“We learned the value of creative marketing to achieve successful enrollment aimed at privacy and security,” Jarriel adds. “The theme of our campaign was VIP-Virtually Informed Patient, featured on electronic bulletin boards, posters on easels, cards on patient trays, employee lanyards, and a slide show with a link to our consumer website.”

So far, Georgia Regents Medical Center’s strategies have proven effective. The organization now has approximately 23,000 patients enrolled and approximately 6,300 of those have logged in and accessed their records. Meaningful Use (MU) compliance percentages are currently 60.6 percent (timely access) and 8.9 percent (view-download-transmit).

Building Best Practices
As organizations open access to patient information, best practices must balance regulatory compliance with patient engagement. HIPAA must work for patients, helping them to manage their health information securely online. Patients who are involved in their own care tend to make more informed decisions, achieve better outcomes, have fewer readmissions, and help reduce their healthcare costs.

Here are four best practices for promoting secure and effective portal use:

1. Maintain technical safeguards including data segmentation and two factor identification and authentication for portal access such as login ID, password, and patient notification via text, call, or email. Also insist that information remains encrypted during transit and at rest, usually through a VPN or private gateway.

2. Establish a security monitoring and remediation program that includes periodic HITECH/HIPAA compliance and security risk assessment reviews and updates.

3. Improve data quality through encouraging patients to review their information for accuracy.

  • Allow requests of amendments through portals.
  • Support with policies and procedures for evaluation and response.

4. Provide ongoing education for staff and patients.

  • Staff-Raise awareness about regulatory requirements, incentives, and penalties associated with patient portals through HIPAA privacy and security and Meaningful Use training.
  • Patients- Provide education to patients through online tutorials, handouts, seminars, and one-on-one in-person educational sessions. Clearly communicate risks and benefits of patient portal access so that patients are well informed about their responsibilities as a patient accessing the portal.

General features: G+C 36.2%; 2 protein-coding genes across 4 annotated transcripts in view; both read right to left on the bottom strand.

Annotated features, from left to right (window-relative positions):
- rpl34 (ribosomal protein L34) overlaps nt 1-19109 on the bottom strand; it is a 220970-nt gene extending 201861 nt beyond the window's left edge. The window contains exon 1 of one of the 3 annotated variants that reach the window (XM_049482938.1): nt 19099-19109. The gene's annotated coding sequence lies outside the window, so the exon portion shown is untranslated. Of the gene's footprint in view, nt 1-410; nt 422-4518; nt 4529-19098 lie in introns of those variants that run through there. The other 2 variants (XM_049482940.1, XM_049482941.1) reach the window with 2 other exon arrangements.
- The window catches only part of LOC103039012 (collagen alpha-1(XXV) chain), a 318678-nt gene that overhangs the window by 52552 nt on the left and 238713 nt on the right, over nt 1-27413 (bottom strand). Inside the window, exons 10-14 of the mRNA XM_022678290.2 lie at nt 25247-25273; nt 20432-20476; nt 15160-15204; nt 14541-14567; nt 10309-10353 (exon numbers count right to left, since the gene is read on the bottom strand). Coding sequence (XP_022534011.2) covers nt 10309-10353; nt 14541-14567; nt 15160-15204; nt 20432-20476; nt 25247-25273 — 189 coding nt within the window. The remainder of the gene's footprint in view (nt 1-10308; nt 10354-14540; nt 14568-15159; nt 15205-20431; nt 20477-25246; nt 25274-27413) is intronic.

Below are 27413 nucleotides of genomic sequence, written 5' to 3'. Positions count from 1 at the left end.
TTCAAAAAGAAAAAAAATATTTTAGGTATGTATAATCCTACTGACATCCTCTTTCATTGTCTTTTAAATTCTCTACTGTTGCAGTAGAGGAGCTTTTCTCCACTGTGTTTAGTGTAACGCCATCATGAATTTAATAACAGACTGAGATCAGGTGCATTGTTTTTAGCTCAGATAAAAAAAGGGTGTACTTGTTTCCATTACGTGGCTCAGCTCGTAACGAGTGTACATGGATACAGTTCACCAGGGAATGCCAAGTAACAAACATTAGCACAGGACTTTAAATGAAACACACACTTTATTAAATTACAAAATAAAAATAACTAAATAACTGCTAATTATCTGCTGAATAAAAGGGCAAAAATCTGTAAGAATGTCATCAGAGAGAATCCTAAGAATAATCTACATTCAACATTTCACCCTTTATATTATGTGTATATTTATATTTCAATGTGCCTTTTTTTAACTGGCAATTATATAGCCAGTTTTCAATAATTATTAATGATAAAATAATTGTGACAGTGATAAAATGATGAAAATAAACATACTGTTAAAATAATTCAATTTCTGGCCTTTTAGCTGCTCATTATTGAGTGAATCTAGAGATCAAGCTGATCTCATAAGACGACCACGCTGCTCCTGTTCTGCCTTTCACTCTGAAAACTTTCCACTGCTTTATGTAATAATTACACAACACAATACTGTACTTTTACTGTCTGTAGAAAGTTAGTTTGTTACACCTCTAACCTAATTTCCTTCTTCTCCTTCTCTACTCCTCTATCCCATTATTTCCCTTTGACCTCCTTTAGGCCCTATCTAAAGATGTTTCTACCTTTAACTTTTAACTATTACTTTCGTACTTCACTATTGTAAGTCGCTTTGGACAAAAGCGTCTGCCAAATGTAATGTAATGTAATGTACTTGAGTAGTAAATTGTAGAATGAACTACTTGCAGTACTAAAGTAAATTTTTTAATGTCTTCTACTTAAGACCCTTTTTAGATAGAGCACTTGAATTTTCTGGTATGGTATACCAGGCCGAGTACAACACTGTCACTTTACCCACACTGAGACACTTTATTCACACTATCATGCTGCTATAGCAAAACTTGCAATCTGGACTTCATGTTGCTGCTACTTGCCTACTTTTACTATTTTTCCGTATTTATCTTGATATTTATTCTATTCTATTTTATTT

As a reminder, organizations that have not yet performed a privacy and security risk assessment should do so now. This is vital from a privacy and security standpoint, and it must be complete for Meaningful Use purposes as well.

Making Information Governance Top Priority
Protecting privacy and security of health information is a continual process as technology evolves and creates new challenges. Consider all the mobile technology and personal devices used by patients to collect and transfer data. How will that information be securely shared with providers? The increase in patient generated health data (PGHD) amplifies the need for new protocols.

Information governance must be a key focus. Proper implementation of privacy and security measures requires effective information governance, as outlined in AHIMA’s recently released Information Governance Principles for Healthcare (IGPHC)™.

HIM professionals play a critical role in successful implementation of patient portals because they understand the legal requirements surrounding health information and have served as the hub of health care organizations for many years. HIM in collaboration with IT, executives, clinical personnel and many others means that together we can transform an increasingly complex healthcare environment. Now is the time for collaborative leadership.

Alisha Smith is a health information educator at HealthPort. She can be reached at [email protected].

About The Author